(There’s Keim below, talking to Tyrann Mathieu’s parents before the Saints game. I feel confident Mathieu will not be going anywhere next year.)
The full Cardinals Underground podcast is posted right here.
Tags: Adrian Wilson, Darnell Dockett, Daryn Colledge, Earl Watford, Larry Fitzgerald, Nate Potter, Patrick Peterson, Paul Fanaika, salary cap, Steve Keim
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Steve Keim, speaking for the first time since the Cards’ flurry of roster activity at the outset of camp, mentioned the obvious when talking about newly-acquired John Abraham.
“John obviously brings an element that we don’t and have not had,” the general manager said.
The Cardinals haven’t had a double-digit sack guy since Bertrand Berry had 14.5 in 2004. In the eight seasons since, nine is the top individual number. Safety Adrian Wilson had eight one year to lead the team. Chike Okeafor had 8.5 in 2006 and he was an edge defensive end, but no one was adjusting their protection schemes for Chike. Darnell Dockett and Calais Campbell have taken their turns too, but even when Campbell was operating as a 4-3 DE he wasn’t the guy who was going to turn the corner and constantly wreak havoc.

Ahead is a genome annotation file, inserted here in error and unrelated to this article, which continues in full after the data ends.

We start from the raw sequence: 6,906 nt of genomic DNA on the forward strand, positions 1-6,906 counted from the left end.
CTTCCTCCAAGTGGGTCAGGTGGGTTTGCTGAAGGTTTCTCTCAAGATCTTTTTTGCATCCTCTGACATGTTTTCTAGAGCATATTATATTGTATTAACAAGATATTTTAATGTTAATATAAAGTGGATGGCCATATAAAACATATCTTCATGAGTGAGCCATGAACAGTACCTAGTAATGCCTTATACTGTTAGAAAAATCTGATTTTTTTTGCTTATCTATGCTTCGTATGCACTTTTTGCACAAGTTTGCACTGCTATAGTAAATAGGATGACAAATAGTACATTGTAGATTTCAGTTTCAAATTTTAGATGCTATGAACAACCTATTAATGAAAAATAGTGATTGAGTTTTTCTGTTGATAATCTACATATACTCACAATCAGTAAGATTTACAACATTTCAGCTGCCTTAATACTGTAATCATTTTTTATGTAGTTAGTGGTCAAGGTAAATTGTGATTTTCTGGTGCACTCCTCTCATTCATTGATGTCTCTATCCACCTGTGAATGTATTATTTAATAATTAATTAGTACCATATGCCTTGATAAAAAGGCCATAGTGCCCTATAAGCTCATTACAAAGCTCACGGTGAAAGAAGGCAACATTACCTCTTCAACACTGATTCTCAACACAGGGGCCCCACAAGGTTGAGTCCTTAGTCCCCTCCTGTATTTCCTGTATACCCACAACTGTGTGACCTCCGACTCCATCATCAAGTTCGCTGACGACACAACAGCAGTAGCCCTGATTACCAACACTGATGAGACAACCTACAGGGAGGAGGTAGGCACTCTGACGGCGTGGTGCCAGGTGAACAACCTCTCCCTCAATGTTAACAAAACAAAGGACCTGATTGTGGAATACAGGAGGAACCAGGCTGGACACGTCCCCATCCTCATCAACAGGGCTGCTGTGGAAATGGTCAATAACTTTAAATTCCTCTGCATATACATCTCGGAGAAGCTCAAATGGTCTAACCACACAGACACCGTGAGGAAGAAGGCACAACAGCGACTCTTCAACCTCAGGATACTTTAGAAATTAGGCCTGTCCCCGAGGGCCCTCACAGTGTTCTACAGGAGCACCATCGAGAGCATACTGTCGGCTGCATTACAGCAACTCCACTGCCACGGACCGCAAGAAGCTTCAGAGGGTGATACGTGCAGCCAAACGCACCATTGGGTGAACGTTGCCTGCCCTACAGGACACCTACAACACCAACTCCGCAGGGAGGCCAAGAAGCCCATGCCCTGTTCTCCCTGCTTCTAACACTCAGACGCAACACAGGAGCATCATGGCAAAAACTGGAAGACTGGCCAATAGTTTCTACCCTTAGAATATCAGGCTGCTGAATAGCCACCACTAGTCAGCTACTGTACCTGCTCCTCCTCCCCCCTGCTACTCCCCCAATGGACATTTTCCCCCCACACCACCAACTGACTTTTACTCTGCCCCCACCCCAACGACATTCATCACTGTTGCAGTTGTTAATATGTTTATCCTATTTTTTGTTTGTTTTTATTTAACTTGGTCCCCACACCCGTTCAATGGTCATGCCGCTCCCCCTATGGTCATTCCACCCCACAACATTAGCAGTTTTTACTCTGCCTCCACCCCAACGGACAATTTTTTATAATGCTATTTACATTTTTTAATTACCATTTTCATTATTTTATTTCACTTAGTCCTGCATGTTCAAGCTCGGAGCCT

Often the Cards have made it work through blitzes and schemes. But to add a guy like Abraham potentially changes that for the better.
The Cards have tried this recently, as I’ve mentioned before. Joey Porter was coming off a nine-sack season with the Dolphins when the Cards signed him in 2010; Porter had 17.5 sacks the year before that. (By contrast, Abraham has 19.5 sacks the past two seasons). At 33, Porter clearly was out of gas, which is why Miami let him go in favor of the up-and-coming Cameron Wake and why Porter never made an impact in Arizona.
The way the Cards scout and break down players now, though, they are certain Abraham — at 35 — is in a much better place to produce. The previous staff tried to play Porter every down (and Porter made that a problem, fighting tooth and nail never to come out) and that wasn’t going to work. Abraham made it clear he wanted to be every down but also said he understood he might be used more in pass-rushing situations.